About Ali


Me. Last year, though… hair’s grown a bit since then.

I am a (mature) student of Celtic and Irish Medieval History at Maynooth University, as well as an author of fiction and non-fiction, and a blogger.

I am fascinated by Ireland’s magical ancient heritage, and my writing is inspired by that, and also by my twelve year old daughter, Carys, who was born with Cardiofaciocutaneous Syndrome, a rare genetic disorder.

Please forgive me if I go off the main topic every now and again, and blog about my life with Carys… sometimes, it can get overwhelming, and writing about my experiences helps.

My life is hectic and eclectic; full time study, looking after my busy sporty young family and all that entails, as well as my crazy mutt-hound, Indi(ana Bones), lots of driving, and trying to keep my blog updated whilst I work on my books… life is never dull!

In the midst of all that, I try to get out into the countryside as much as possible, which is essential not only for my sanity, but also to bring you photos, videos, and tall tales of the characters and mythologies which are entwined as much with Ireland’s psyche, as its landscape.

thank you for visiting

53 Comments on “About Ali

  1. Pleased to find you Ali – looking forwrd to looking over your blog and your books and meeting you at the bash!


    • Thank you Nerissa! That’s such a lovely thing to say. 😊 We must always keep striving. I don’t think we’d achieve anything if we didn’t have a dream to reach for. Thank you for following.

      Liked by 1 person

  2. I always wanted a chopper bike, but I did love my Raleigh πŸ™‚ I’m fascinated by your many languages too. What an amazing gift πŸ™‚ My half-Irish dad told me stories all the time as a girl, and I now love to do the same, ever searching like you for that distant past, weaving stories into the present, giving hope for the future. I am so glad to meet you dear Ali! Sherri xxx


    • Hi Sherri, I’m sorry but I somehow missed your comment! Unfortunately, most of the languages have drifted into the ether, never having been used beyond childhood, and now I no longer seem to have the same aptitude… or memory! So glad to have met you too!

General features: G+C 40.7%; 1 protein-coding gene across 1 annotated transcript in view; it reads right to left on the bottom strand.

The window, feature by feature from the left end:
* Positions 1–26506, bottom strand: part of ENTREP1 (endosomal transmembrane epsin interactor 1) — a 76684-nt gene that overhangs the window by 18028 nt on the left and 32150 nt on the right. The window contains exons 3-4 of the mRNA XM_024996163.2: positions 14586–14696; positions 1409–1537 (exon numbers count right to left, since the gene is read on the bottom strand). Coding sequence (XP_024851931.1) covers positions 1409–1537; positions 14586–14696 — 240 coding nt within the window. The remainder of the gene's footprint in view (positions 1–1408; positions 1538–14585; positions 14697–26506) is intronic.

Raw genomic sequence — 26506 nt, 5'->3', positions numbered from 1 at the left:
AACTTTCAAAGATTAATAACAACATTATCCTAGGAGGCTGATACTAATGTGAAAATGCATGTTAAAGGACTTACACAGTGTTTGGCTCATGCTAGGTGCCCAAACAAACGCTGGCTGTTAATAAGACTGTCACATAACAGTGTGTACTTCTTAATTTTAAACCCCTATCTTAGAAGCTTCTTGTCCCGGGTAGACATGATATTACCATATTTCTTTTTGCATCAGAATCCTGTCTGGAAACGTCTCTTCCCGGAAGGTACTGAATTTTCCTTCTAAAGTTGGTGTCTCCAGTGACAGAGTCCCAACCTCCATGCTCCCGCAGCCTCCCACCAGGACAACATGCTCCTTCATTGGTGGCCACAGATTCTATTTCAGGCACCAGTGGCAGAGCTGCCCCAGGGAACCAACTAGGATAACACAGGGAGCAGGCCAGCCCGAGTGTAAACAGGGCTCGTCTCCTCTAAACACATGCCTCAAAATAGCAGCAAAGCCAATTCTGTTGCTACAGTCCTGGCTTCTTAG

Liked by 1 person

      • Hi Ali, and no worries! I’ve just discovered a few I missed on a post and have no idea what happened. And yes, that is the way of things isn’t it? I know it’s not the same thing, although a sort of a language, but I used to use shorthand for everything in my job as a PA, minutes of meetings the lot, then decipher it back and type it all out. I can’t even imagine doing that now, no way. In fact, I can’t believe I ever did!!!

        Liked by 1 person

  3. Lovely to meet you here and I look forward to seeing you in the flesh at the bloggers bash!! πŸ™‚ Your bio has intrigued me and I shall explore some of your posts after work.
    See you Saturday!

    Liked by 1 person

  4. I’ve just been nominated for the ‘Amazing Blogger Award’ and in turn would like to nominate you for your wonderful Blog site. The choice is entirely yours if you accept the award or not. Should you wish to proceed, further details can be found on my post I’ll publish later tonight.

    Liked by 1 person

        • Hmmmm… good old fb isnt showing me your comment yet, but you got me intrigued! I haven’t heard of that film, but perhaps its on youtube. I’ll check it out. They definitely are fascinating for sure, although it really irritates me when experts rush to the conclusion that something must be ‘ritual’ without proper evidence to back it up. Gruesome injuries are not proof. But it does grab media support, appeal to the macabre sensitivities of the general public, and perhaps lead indirectly to futher funding. What… me, cynical?!!

          Liked by 1 person

          • You cynical? Never! But we just met! πŸ™‚ I believe that due to the significance of the elemtents or earth, wind, water and fire, the sites, usually borderlands, and the fact that bogs were neither solid earth or liquid water meant that the spirits of those killed were trapped in a no man’s land, well a celtic no man’s land. And I think it might have been a punishment/revenge for crimes. So that’s my theory. The book I wrote is called Mona The Body in the Bog. And The Perfect Corpse is on Youtube.


            • Fab, thanks. I will leave a review for yours on Amazon.com. There’s a festival in County Galway, The Shorelines Arts Festival in Portumna. You might want to contact the organizers and see if you could speak at the literary brunch next year. It is on this year from Sept 18-21. Great exposure for up and coming writers.


  5. Dia duit mo chara! I just bought your book on Amazon and I’m looking forward to an enjoyable evening with Conor. πŸ™‚


  6. Good morning. I came across your blog through a reference to a post on Ogham, and let me say how very glad I am I read that post, as it took me to your post on Ogham. I read it, and I know I, a big fan of Irish mythology (of which I use in my own writing) will be spending a lot of time on your blog. πŸ™‚


    • Thats funny! I was thinking the exact same thing about you! Nice to meet you too and thanks for stopping by my blog.


  7. What a great find. . . finding your blog here, am excited to dig in and read more of it. I loved your comment on Laurie Buchanan’s blog today, which prompted me to come visit – well, that and the fact that I am half Irish:)


    • Another Alison…hi! Nice to meet you and thanks for your lovely comments. I hope you find something you like here. Please feel free to comment as much as you like! I welcome opinions, questions and discussion! Its a great way to make new friends with similar interests. We are very lucky to live in the digital age! Laurie’s posts always get you thinking, don’t they? She makes me surprise myself sometimes lol!


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